- Created by: Chloephilliips
- Created on: 05-12-17 05:21
- The narrator longs to be with the woman he is adressing. The whole poem is an arguement designed to persuade the woman that 'Nothing in the world is single' and is frustrated that all of nature is in harmony except for him and his lover. The lack of harmony is reflected by the disruption of the reguar rhyme scheme by two half rhymes, 'river/ever'. The repetition of physical language, 'clasp' and 'kiss' emphasise his desire for her.
- The narrator cant stop thinking about her lover and when they are not together , she compares her thoughts to 'wild vines', which cover a tree until there is 'nought to see'. She isnt satisfied with jus thinking about her lover. She calls her thoughts the 'straggling green which hides the wood', she is concerned that her thoughts will obscure the reality of him.
- The narrator feels 'deep joy' when she is with her lover. The 'new air' she breathes implies she feels revived around him. The use of exclamation marks emphasise her excitement.
- The narrator and lover are seperated physically. She descirbes her thoughts about him as 'vines' which 'twine and bud'. This reflects the physical closeness that she wants. She takes 'joy' in the thought of overcoming the distance and her thoughst being 'burst shattered everywhere'. Emphasised by the use of the present tense on the last line.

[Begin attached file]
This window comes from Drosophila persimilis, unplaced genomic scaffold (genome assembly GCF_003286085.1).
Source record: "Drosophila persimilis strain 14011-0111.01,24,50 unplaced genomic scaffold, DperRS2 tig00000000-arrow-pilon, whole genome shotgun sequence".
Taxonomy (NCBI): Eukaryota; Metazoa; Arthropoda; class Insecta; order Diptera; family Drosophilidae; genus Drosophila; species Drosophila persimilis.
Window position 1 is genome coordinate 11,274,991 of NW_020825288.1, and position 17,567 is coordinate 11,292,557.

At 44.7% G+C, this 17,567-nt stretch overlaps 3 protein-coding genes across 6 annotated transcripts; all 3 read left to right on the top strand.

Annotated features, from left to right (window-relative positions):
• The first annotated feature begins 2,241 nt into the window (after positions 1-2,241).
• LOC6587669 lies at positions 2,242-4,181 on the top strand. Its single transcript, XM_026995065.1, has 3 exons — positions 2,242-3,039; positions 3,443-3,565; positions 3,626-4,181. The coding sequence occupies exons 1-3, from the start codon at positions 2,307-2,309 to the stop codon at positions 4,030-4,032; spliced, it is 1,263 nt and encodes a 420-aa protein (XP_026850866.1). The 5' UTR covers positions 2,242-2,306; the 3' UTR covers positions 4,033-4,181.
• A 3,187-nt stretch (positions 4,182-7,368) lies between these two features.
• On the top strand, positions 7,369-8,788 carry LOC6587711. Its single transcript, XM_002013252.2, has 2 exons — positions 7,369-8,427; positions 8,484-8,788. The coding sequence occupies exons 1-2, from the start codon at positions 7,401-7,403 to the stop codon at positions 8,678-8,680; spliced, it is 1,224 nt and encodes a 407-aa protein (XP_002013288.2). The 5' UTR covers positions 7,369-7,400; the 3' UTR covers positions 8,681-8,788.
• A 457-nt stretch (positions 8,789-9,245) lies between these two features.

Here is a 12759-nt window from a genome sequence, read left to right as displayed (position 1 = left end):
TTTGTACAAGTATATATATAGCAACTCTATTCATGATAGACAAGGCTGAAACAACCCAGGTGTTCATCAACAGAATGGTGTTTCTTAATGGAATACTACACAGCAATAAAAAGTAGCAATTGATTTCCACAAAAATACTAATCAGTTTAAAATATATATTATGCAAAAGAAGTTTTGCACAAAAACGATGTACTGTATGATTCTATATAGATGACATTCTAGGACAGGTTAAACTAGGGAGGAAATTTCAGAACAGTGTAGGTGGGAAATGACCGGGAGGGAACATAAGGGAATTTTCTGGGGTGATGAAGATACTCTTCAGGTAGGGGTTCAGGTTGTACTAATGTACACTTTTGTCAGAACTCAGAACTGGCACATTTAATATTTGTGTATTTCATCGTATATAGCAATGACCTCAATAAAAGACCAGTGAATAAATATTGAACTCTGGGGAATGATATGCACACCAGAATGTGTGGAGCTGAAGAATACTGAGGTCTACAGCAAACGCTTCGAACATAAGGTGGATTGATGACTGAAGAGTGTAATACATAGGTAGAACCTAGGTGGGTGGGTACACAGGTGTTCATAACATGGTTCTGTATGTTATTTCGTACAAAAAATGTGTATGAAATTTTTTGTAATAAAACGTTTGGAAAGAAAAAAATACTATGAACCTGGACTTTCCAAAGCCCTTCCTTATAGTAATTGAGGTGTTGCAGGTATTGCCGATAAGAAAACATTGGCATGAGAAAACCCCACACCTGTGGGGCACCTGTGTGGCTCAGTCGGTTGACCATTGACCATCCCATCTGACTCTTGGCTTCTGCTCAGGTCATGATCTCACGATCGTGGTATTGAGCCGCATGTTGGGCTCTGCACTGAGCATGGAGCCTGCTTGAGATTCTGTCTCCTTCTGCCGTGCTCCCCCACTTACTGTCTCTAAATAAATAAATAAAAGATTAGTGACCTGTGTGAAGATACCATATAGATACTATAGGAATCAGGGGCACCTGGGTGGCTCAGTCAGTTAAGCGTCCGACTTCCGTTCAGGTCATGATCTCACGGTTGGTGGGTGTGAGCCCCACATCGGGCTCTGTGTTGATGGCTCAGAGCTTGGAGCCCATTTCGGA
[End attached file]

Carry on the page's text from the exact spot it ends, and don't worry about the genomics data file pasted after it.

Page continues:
- The narrator's thoughts are compares to 'wild vines' this image of rapid, unrestrained growth suggests that her thoughts are out of control. There are hints that such an intense desire can be dangerous, the vines 'inspehere' the tree threaten to strangle it. Violent language such as 'burst shattered' also hints it could become destructive. When she is with her lover, she feels she can 'breeathe ..new air', suggests his love is nesccary for life.
- The cold cottage reflects the narrator feelings of loneliness and despair when he is not with Porphyria. He listens for her 'with heart fit to break', his longing has pushed him to breaking point. The narrator says that Porphyria is 'too weak' to overcome her 'pride' and 'vainer ties' which reveals frustration that he yearns for her and doesnt seem to like her spending time elsewhere. His love becomes destructive when he 'srangled her'
- The narrators desire for Porphyria is shown through physcial descriptions of her 'yellow hair' and 'smooth white shoulder'. The repetition of and creates a trance like effect which reflects how he is transfixed by her. However, he doesnt want just Porphyria, he wants to posess her, emphasised by the repetition of 'mine mine'. By killing her, he has her all to himself.
- The narrator wants to preserve the 'moment' when he feels Porphyria's love is…